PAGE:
What is Metabolism?

Wikipedia states that it “is the set of life-sustaining chemical transformations within the cells of a living organism”. A more common definition would include how our body uses calories to gain, maintain, or lose weight, along with digestion and absorption of nutrients.

It is important to note that metabolism is not a static thing that exists in some specific area of the body. Rather, it is a means for the body to regulate its own existence and ensure its survival.

A common misconception is that our metabolism will stay constant and we can merely decrease calories to lose weight or increase calories to gain weight. Although this may work for a time, ultimately, the body will alter its metabolism to adjust to the changes.

I see this most common with individuals trying to lose weight. They drop calories significantly, for such a long period of time, with no return to healthy intake levels that a “starvation response” ensues. The body panics and slows its metabolism, making the new calorie intake level its maintenance level, thereby preventing further weight loss.

This same process occurs if someone is over-training. Their body adjusts to the stimulus. Their central nervous system becomes overwhelmed from fueling workouts with adrenaline. The body holds onto weight to ensure self-preservation. And it even sacrifices functions of health regulatory systems, such as the immune system.

Hence most exercisers or dieters will lose a few pounds the first few weeks but pretty quickly plateau.

This also happens if an individual is consuming excess calories to gain weight. If they eat more calories, more frequently, metabolism will increase. Also, the body temperature will rise in an attempt to burn the extra calories.

The body is a highly adaptive system and life has one overarching goal – to maintain its existence and proliferation. Drastic changes, whether weight gain or weight loss, cannot always be caused by simply picking a new caloric intake level. They require a dynamic way of structuring activity and nutrition to convince the body to work towards the changes you want.

Another issue that many people overlook when discussing metabolism, is the thermic effect of different foods.

Every macronutrient (fats, carbs, and proteins) requires different levels of energy from the body to be processed internally.

About 30% of the calories from protein are used during digestion alone. About 10% of the calories from carbohydrates are used to process and store them as fuel. And about 5% of the calories from fat are burned during processing.

To simplify this, if you eat 100 calories of chicken, your body is only netting about 70 calories. If you eat 100 calories of rice, you are ingesting 90 calories. Eating 100 calories of olive oil will result in about 95 calories.

This is one reason so many people experience easy weight loss when they focus on consuming enough protein – their body is naturally burning more calories before it even has a chance to put the protein to use. Also, protein will be far more filling, thus eliminating cravings caused by high carbohydrate consumption.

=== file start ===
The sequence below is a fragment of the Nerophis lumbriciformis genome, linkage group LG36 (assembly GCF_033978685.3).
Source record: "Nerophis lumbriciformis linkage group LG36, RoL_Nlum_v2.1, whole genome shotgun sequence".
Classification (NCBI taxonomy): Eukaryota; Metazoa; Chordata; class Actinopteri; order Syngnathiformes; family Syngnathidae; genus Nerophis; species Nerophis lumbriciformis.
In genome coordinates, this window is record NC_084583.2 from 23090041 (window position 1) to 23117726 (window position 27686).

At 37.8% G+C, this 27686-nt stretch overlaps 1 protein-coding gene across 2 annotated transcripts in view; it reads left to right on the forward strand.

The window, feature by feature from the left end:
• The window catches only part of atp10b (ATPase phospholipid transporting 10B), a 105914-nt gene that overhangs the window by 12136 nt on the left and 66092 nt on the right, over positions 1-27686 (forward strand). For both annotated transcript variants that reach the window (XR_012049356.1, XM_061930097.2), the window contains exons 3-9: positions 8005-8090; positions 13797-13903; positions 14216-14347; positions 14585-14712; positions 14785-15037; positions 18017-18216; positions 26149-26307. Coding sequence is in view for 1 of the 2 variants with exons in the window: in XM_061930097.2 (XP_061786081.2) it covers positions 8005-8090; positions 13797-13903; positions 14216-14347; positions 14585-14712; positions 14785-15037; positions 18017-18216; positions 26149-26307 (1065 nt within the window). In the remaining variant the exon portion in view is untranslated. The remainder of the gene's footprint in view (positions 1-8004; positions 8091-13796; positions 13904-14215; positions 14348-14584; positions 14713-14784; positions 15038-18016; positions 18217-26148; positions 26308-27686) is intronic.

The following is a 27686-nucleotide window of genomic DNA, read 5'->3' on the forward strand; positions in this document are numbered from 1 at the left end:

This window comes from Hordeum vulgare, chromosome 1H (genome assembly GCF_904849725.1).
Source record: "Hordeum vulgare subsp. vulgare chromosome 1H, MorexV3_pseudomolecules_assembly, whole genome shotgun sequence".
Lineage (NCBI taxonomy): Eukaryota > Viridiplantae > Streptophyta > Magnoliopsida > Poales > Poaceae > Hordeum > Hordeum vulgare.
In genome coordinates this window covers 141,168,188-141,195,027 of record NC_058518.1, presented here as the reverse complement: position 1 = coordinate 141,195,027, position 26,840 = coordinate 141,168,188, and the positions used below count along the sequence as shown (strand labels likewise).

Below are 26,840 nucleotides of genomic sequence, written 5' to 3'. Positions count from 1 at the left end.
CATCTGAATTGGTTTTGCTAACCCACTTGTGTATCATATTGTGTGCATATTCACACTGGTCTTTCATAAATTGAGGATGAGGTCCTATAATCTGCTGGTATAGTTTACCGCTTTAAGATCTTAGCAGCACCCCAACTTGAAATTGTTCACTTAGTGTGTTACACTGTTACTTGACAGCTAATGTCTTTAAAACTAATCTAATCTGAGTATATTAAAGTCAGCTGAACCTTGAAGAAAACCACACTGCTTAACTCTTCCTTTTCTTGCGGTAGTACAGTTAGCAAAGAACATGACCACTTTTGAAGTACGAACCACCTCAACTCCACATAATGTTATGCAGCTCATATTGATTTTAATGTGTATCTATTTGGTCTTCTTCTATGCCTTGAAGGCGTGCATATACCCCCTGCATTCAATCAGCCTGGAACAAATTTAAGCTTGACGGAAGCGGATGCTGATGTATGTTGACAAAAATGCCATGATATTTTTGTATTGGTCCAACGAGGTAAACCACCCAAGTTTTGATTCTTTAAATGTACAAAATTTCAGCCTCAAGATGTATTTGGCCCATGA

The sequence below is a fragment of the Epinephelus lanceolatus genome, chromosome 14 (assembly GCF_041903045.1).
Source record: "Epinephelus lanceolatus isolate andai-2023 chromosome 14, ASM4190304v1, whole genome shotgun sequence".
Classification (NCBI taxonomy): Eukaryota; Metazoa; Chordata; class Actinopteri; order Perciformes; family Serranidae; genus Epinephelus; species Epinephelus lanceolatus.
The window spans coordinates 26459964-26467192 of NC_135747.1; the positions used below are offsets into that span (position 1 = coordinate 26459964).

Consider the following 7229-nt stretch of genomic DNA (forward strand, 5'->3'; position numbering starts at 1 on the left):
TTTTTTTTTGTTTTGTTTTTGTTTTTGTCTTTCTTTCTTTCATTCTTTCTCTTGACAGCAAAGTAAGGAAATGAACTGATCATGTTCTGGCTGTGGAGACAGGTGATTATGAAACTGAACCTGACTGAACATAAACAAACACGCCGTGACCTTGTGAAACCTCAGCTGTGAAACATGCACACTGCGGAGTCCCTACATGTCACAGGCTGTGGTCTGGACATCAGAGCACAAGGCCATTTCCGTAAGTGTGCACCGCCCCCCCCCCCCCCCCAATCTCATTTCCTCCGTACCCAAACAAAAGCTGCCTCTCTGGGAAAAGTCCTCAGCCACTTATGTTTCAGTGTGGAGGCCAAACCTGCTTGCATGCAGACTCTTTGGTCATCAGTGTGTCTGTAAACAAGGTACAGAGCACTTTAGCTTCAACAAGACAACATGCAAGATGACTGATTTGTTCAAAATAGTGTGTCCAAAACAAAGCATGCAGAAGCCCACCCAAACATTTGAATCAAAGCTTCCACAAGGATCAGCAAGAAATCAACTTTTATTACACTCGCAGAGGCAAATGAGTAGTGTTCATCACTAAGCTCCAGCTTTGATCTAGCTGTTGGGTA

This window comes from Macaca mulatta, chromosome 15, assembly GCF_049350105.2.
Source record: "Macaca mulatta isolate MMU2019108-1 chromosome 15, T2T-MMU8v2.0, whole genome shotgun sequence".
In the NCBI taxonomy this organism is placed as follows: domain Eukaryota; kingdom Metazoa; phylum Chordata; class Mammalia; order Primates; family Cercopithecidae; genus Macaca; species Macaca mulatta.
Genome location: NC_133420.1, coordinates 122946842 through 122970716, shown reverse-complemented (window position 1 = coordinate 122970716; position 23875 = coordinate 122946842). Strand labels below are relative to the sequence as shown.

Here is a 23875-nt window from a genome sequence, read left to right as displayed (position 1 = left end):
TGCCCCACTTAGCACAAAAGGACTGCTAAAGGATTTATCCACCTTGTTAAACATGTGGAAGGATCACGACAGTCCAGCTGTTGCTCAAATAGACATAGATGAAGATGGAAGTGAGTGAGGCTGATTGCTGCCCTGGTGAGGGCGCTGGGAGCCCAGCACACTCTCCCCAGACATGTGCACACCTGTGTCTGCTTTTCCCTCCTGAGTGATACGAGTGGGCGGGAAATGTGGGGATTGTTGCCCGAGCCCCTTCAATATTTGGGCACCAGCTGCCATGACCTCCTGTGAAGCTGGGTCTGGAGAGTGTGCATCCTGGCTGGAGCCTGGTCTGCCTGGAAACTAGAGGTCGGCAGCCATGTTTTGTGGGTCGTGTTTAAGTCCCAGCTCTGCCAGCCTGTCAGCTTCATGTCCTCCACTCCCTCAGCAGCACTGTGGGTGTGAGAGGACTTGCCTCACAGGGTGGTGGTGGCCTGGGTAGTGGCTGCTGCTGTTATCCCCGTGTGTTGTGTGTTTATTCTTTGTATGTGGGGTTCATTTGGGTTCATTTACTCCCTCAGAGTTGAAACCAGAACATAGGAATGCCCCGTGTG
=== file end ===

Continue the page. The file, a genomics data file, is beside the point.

The most effective way to lose fat or gain muscle would be to structure caloric intake in a step-like fashion.

Let’s assume an individual needs 2,000 a day calories to maintain their weight.

Maybe for two weeks they shoot for 1,700 – 1,800 calories a day. The next two weeks they drop to 1,500 – 1,700 calories a day. Then on the fifth work, return to your maintenance level around 2,000 calories a day. Repeat this cycle, recalculating maintenance calories every 5 – 10 lbs, until you reach your goal.

During this process, feel free to step on the scale, at the same time of day and same day of the week, and note changes on a weekly basis. Shoot for half a pound of fat loss a week…although one pound will be manageable for individuals that have more to lose.

To be honest, I’m not actually an enormous fan of the weighing and measuring approach. I find it develops certain neurosis and an obsession with arbitrary numbers. If you performance is improving, your blood work is good, and your clothes fit better, the specific numbers on a scale or calories on a plate are irrelevant.

This way of structuring caloric intake is similar to the theory of periodization in training. Over the course of a few weeks or months, slowly increase the intensity before taking a recovery week, allowing the mind and body to prepare for another period of improvement.

Track your progress, make changes if things stagnate, or stay the course if you are succeeding.

So, if you’ve been consuming 800 calories for months, and wonder why you’re not losing weight, it may be that your metabolic rate has decreased.

Take a few weeks of eating at maintenance to allow your metabolism to reset, and then give this calorie cycling a try!metabolism

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